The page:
Cervical Dystonia Definition, Reason, Symptoms, Treatment & Prevention

Cervical Dystonia Definition, Reason, Symptoms, Treatment & Prevention


Cervical dystonia, also known as spasmodic torticollis, is a condition in which there is an involuntary contraction of the neck muscles accompanied by pain. This causes the head to appear to be turning to one side. This condition can also cause uncontrolled tilt of the head forward or backward.

Torticollis is a rare disease that can occur at any age. However, this condition most often occurs in someone who is middle age and is experienced more by women than men.

General tortical signs and symptoms develop slowly. Sometimes this condition can subside without treatment, but generally it doesn’t last long. Treatment includes injecting botulinum toxin into the muscles involved can often relieve the signs and symptoms of torticollis. In addition, in some cases, surgical procedures may also be recommended.

Cervical Dystonia Symptoms

The muscle contractions that occur in torticollis can cause the head to turn in many directions, including:

• Chin towards the back
• Ears towards the back
• Chin towards the top
• Chin towards the bottom

The most common head rotation in torticollis is chin to back. Some individuals also experience a combination of several directions of head rotation. Occasionally, jerking movements of the head may also occur.

Most individuals with torticollis also experience pain in the neck that can radiate to the back. This disorder can also cause headaches. In some people, pain caused by torticollis can interfere with daily activities.

Cervical Dystonia Reason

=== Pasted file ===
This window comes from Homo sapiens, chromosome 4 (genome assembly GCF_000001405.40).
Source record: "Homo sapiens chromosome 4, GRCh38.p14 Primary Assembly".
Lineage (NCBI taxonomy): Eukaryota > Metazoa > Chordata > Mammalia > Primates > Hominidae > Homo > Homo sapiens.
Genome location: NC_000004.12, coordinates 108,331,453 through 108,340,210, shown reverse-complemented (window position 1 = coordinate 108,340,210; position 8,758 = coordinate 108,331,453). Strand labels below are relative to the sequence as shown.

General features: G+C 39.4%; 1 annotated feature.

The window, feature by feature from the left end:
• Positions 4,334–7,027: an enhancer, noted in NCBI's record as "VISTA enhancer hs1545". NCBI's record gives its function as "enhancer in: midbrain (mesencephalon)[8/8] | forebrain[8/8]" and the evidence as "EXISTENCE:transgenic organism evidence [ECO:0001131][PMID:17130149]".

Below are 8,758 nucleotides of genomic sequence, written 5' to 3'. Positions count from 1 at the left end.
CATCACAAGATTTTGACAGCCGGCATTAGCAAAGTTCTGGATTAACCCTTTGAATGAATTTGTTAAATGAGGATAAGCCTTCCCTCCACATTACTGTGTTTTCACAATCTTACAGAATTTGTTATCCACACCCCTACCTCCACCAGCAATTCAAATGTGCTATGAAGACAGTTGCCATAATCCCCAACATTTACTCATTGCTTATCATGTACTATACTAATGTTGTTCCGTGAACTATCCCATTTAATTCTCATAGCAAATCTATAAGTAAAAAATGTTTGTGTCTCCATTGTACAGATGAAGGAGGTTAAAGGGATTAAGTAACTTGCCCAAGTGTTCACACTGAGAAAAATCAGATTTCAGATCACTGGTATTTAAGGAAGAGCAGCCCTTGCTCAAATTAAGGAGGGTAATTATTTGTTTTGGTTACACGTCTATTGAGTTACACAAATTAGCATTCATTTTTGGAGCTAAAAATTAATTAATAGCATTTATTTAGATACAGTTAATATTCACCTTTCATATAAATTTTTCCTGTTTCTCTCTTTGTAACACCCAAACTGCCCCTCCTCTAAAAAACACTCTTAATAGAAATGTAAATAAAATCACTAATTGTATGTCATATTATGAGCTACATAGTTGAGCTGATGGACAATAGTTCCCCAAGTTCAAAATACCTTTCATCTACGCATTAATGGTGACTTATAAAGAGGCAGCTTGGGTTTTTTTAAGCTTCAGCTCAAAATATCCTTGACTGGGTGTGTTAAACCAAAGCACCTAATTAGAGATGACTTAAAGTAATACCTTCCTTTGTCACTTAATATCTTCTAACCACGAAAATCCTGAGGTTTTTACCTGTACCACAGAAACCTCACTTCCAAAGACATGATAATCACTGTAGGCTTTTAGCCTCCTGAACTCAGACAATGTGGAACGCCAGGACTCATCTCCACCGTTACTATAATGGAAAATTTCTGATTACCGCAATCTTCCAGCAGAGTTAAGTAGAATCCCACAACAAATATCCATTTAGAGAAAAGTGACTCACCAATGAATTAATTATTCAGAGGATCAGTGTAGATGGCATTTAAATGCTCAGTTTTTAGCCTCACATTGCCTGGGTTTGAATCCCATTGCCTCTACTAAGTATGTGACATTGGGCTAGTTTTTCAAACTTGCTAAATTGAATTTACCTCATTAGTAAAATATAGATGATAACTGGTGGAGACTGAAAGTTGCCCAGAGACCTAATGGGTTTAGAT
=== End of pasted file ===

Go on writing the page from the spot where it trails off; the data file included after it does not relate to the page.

In most cases of torticollis, the cause is not known with certainty. Some people with torticollis have a family history of similar complaints, and genetic factors are thought to play a role in the occurrence of this disease. Torticollis is sometimes associated with injuries to the head, neck, or back.

Some of the risk factors associated with torticollis are:

• Age. While this disorder can occur at any age, torticollis is most common in individuals over 30 years of age.

• Gender. Women have a higher chance of experiencing torticollis than men.

• Family history. A person has a higher chance of experiencing torticollis if there are close family members who also experience torticollis or other types of dystonia.


The process of establishing a diagnosis of torticollis is generally determined from medical interviews and direct physical examination. Sometimes, your doctor may recommend a blood test or magnetic resonance imaging (MRI) to rule out other possible causes for your signs and symptoms.

Cervical Dystonia Treatment

In some people, signs and symptoms of torticalis subside without treatment. However, recurrences, or instances where signs and symptoms recur, are observed quite frequently. Treatment for torticollis is aimed at overcoming the signs and symptoms experienced.

Some types of treatment that can be done include:

Treatment. Treatment using botulinum toxin, a muscle-relaxing agent often used in the treatment of wrinkles, can be given by injection into the neck muscles involved in torticollis.
Some individuals with torticollis show improvement in their symptoms with this medication, which is generally repeated every three to four months.

To optimize results and reduce the dose and frequency of botulinum toxin injections, doctors may prescribe oral medication that has a muscle-relaxing effect.

Therapy. Several types of therapy can also help relieve complaints experienced in torticollis. Exercises that increase flexibility and neck muscle strength may show benefits.

Surgical procedures. If various types of treatment do not show improvement, the doctor may recommend surgery. This procedure involves nerve cells sending contraction signals to the muscles involved.


No preventive measures against torticollis have been proven to be fully effective. This is because the exact cause of this condition is still not known for certain until now.

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